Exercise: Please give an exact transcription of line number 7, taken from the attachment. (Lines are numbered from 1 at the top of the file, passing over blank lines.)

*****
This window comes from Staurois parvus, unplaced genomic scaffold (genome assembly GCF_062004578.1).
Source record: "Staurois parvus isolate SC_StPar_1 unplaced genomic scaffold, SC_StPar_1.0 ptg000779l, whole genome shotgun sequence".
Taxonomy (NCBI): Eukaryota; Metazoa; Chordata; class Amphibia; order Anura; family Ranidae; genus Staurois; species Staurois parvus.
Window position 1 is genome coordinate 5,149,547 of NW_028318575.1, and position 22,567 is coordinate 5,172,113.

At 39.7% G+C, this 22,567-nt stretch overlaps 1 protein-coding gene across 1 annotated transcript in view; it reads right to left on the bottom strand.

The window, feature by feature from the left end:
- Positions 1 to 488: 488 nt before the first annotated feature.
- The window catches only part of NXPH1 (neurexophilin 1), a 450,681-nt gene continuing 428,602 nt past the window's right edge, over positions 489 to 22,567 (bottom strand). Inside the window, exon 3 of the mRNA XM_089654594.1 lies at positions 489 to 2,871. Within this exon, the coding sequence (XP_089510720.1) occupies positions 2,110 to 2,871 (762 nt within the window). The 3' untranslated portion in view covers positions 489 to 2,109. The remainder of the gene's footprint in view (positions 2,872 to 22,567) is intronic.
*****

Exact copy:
- Positions 1 to 488: 488 nt before the first annotated feature.